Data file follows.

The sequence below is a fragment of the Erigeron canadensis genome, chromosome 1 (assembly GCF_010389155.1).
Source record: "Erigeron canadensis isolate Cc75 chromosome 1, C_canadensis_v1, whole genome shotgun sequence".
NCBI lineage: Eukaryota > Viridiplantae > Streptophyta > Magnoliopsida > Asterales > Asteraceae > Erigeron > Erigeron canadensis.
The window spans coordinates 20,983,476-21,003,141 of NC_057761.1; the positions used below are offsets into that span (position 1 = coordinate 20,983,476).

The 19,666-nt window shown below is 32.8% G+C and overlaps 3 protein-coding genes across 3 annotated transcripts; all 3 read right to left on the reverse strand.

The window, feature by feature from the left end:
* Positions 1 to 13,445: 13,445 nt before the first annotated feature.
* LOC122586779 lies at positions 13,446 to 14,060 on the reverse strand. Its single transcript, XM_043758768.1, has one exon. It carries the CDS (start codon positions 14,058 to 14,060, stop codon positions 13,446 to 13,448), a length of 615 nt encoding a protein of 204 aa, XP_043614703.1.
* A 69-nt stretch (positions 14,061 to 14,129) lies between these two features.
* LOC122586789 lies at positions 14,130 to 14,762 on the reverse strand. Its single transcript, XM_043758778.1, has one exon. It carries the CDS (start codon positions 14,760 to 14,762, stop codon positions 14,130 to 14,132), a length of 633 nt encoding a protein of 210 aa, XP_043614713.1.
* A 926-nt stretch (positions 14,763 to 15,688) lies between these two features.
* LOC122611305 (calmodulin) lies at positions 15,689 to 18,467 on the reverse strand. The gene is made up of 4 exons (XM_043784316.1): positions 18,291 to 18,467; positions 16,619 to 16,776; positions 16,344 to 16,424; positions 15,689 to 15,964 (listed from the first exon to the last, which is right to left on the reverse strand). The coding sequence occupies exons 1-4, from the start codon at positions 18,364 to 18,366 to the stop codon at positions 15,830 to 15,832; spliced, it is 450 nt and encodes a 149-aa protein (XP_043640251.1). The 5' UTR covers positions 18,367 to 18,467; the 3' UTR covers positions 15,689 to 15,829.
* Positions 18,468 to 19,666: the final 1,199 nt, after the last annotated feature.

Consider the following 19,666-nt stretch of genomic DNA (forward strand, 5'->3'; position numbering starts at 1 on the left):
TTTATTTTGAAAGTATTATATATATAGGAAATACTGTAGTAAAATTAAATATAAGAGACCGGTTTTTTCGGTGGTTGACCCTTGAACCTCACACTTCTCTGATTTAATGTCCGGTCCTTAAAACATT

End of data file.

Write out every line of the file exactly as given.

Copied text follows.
The sequence below is a fragment of the Erigeron canadensis genome, chromosome 1 (assembly GCF_010389155.1).
Source record: "Erigeron canadensis isolate Cc75 chromosome 1, C_canadensis_v1, whole genome shotgun sequence".
NCBI lineage: Eukaryota > Viridiplantae > Streptophyta > Magnoliopsida > Asterales > Asteraceae > Erigeron > Erigeron canadensis.
The window spans coordinates 20,983,476-21,003,141 of NC_057761.1; the positions used below are offsets into that span (position 1 = coordinate 20,983,476).

The 19,666-nt window shown below is 32.8% G+C and overlaps 3 protein-coding genes across 3 annotated transcripts; all 3 read right to left on the reverse strand.

The window, feature by feature from the left end:
* Positions 1 to 13,445: 13,445 nt before the first annotated feature.
* LOC122586779 lies at positions 13,446 to 14,060 on the reverse strand. Its single transcript, XM_043758768.1, has one exon. It carries the CDS (start codon positions 14,058 to 14,060, stop codon positions 13,446 to 13,448), a length of 615 nt encoding a protein of 204 aa, XP_043614703.1.
* A 69-nt stretch (positions 14,061 to 14,129) lies between these two features.
* LOC122586789 lies at positions 14,130 to 14,762 on the reverse strand. Its single transcript, XM_043758778.1, has one exon. It carries the CDS (start codon positions 14,760 to 14,762, stop codon positions 14,130 to 14,132), a length of 633 nt encoding a protein of 210 aa, XP_043614713.1.
* A 926-nt stretch (positions 14,763 to 15,688) lies between these two features.
* LOC122611305 (calmodulin) lies at positions 15,689 to 18,467 on the reverse strand. The gene is made up of 4 exons (XM_043784316.1): positions 18,291 to 18,467; positions 16,619 to 16,776; positions 16,344 to 16,424; positions 15,689 to 15,964 (listed from the first exon to the last, which is right to left on the reverse strand). The coding sequence occupies exons 1-4, from the start codon at positions 18,364 to 18,366 to the stop codon at positions 15,830 to 15,832; spliced, it is 450 nt and encodes a 149-aa protein (XP_043640251.1). The 5' UTR covers positions 18,367 to 18,467; the 3' UTR covers positions 15,689 to 15,829.
* Positions 18,468 to 19,666: the final 1,199 nt, after the last annotated feature.

Consider the following 19,666-nt stretch of genomic DNA (forward strand, 5'->3'; position numbering starts at 1 on the left):
TTTATTTTGAAAGTATTATATATATAGGAAATACTGTAGTAAAATTAAATATAAGAGACCGGTTTTTTCGGTGGTTGACCCTTGAACCTCACACTTCTCTGATTTAATGTCCGGTCCTTAAAACATT